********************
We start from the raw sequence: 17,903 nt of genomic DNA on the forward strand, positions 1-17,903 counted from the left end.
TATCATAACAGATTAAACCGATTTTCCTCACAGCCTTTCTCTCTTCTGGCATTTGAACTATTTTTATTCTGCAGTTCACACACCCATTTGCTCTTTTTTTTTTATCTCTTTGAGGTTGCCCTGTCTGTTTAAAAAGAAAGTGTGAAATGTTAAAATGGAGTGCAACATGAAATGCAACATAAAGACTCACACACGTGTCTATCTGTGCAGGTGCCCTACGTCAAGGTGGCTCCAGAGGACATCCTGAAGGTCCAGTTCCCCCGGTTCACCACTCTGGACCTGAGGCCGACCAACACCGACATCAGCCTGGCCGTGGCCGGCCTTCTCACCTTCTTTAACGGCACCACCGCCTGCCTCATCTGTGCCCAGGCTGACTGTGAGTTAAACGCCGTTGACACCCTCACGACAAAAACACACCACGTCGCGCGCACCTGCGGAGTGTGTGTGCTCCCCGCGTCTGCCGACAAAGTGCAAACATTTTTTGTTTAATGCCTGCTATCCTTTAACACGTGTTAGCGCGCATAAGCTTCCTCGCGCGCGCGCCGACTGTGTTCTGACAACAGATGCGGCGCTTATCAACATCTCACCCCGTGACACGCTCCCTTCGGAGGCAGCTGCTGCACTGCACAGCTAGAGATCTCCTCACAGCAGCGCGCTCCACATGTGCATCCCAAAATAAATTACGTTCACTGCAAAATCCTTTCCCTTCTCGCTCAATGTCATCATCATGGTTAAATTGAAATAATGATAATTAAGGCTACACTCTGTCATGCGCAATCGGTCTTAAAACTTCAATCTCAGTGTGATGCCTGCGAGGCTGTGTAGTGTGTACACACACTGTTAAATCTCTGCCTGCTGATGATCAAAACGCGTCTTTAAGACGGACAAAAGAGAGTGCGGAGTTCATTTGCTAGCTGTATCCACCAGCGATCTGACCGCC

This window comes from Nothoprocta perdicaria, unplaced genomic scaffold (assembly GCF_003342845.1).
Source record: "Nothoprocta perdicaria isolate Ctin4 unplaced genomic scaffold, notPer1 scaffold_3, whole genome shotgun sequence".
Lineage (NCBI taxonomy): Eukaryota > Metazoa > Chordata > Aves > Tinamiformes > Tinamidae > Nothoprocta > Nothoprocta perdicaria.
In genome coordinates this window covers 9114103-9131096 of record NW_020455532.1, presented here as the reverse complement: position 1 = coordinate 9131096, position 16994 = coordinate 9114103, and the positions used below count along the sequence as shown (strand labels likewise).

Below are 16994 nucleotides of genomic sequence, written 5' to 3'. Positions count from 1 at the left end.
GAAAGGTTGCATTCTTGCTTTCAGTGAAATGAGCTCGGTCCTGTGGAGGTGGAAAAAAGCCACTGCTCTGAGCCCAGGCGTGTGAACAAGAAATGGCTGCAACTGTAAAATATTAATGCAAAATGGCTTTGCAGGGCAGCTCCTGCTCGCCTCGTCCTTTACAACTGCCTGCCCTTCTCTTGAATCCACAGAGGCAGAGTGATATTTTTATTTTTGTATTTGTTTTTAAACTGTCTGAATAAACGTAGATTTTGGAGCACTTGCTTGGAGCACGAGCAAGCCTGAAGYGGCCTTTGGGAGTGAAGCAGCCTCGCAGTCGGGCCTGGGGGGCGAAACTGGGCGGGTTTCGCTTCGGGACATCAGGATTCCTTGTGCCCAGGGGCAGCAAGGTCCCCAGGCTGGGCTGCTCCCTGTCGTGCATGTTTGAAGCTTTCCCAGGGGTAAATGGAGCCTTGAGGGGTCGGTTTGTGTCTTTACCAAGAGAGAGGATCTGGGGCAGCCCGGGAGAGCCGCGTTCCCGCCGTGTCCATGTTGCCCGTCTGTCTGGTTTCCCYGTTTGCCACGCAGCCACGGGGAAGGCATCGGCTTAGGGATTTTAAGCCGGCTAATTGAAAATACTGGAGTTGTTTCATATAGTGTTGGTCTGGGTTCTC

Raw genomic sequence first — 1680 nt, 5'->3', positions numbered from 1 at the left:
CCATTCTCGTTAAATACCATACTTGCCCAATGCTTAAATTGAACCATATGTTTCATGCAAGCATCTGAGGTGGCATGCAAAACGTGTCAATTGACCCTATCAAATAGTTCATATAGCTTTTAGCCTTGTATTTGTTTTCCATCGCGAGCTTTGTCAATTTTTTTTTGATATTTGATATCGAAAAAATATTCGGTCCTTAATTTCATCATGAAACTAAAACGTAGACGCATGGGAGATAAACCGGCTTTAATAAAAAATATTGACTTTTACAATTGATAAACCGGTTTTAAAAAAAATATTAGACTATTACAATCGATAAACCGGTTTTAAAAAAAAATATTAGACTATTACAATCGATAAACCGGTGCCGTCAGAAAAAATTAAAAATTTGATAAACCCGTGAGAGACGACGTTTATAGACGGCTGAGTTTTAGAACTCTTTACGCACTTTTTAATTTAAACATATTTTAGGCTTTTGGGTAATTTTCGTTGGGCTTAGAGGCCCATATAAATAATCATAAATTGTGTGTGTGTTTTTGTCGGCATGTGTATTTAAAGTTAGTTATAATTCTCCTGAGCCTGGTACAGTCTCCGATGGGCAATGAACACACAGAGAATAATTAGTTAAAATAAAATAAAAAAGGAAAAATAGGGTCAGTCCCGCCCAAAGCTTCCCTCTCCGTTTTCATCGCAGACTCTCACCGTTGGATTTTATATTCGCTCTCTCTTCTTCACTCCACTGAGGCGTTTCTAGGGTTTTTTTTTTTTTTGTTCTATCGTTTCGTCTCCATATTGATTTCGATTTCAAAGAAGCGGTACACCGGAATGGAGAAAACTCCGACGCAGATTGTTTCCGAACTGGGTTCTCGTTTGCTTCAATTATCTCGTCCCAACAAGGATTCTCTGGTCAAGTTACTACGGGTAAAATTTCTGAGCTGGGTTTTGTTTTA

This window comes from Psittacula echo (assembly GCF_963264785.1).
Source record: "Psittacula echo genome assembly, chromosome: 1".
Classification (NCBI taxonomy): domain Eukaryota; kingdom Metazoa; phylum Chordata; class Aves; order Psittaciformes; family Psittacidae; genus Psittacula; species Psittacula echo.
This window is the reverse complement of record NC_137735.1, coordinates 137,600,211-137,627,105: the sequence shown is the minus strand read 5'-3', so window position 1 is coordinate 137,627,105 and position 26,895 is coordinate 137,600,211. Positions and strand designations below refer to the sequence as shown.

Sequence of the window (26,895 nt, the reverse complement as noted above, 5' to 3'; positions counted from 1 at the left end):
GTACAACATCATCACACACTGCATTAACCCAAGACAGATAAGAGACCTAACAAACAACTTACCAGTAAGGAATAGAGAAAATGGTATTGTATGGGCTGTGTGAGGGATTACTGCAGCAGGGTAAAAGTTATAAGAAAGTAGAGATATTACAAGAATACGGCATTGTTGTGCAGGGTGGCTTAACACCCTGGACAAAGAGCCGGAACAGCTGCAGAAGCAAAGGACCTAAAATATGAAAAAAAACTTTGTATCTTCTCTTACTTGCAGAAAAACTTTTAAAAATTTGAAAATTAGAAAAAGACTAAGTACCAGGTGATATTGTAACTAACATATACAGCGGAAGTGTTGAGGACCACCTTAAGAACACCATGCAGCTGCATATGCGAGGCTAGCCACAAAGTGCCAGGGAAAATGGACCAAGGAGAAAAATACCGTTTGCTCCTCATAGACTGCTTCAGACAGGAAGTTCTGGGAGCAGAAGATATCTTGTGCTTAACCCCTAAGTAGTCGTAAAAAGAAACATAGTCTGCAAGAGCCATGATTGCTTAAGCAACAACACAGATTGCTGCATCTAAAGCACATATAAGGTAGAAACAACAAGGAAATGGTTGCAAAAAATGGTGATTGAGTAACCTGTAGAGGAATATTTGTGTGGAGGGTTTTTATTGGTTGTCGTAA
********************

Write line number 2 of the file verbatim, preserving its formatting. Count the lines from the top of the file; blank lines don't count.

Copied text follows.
TATCATAACAGATTAAACCGATTTTCCTCACAGCCTTTCTCTCTTCTGGCATTTGAACTATTTTTATTCTGCAGTTCACACACCCATTTGCTCTTTTTTTTTTATCTCTTTGAGGTTGCCCTGTCTGTTTAAAAAGAAAGTGTGAAATGTTAAAATGGAGTGCAACATGAAATGCAACATAAAGACTCACACACGTGTCTATCTGTGCAGGTGCCCTACGTCAAGGTGGCTCCAGAGGACATCCTGAAGGTCCAGTTCCCCCGGTTCACCACTCTGGACCTGAGGCCGACCAACACCGACATCAGCCTGGCCGTGGCCGGCCTTCTCACCTTCTTTAACGGCACCACCGCCTGCCTCATCTGTGCCCAGGCTGACTGTGAGTTAAACGCCGTTGACACCCTCACGACAAAAACACACCACGTCGCGCGCACCTGCGGAGTGTGTGTGCTCCCCGCGTCTGCCGACAAAGTGCAAACATTTTTTGTTTAATGCCTGCTATCCTTTAACACGTGTTAGCGCGCATAAGCTTCCTCGCGCGCGCGCCGACTGTGTTCTGACAACAGATGCGGCGCTTATCAACATCTCACCCCGTGACACGCTCCCTTCGGAGGCAGCTGCTGCACTGCACAGCTAGAGATCTCCTCACAGCAGCGCGCTCCACATGTGCATCCCAAAATAAATTACGTTCACTGCAAAATCCTTTCCCTTCTCGCTCAATGTCATCATCATGGTTAAATTGAAATAATGATAATTAAGGCTACACTCTGTCATGCGCAATCGGTCTTAAAACTTCAATCTCAGTGTGATGCCTGCGAGGCTGTGTAGTGTGTACACACACTGTTAAATCTCTGCCTGCTGATGATCAAAACGCGTCTTTAAGACGGACAAAAGAGAGTGCGGAGTTCATTTGCTAGCTGTATCCACCAGCGATCTGACCGCC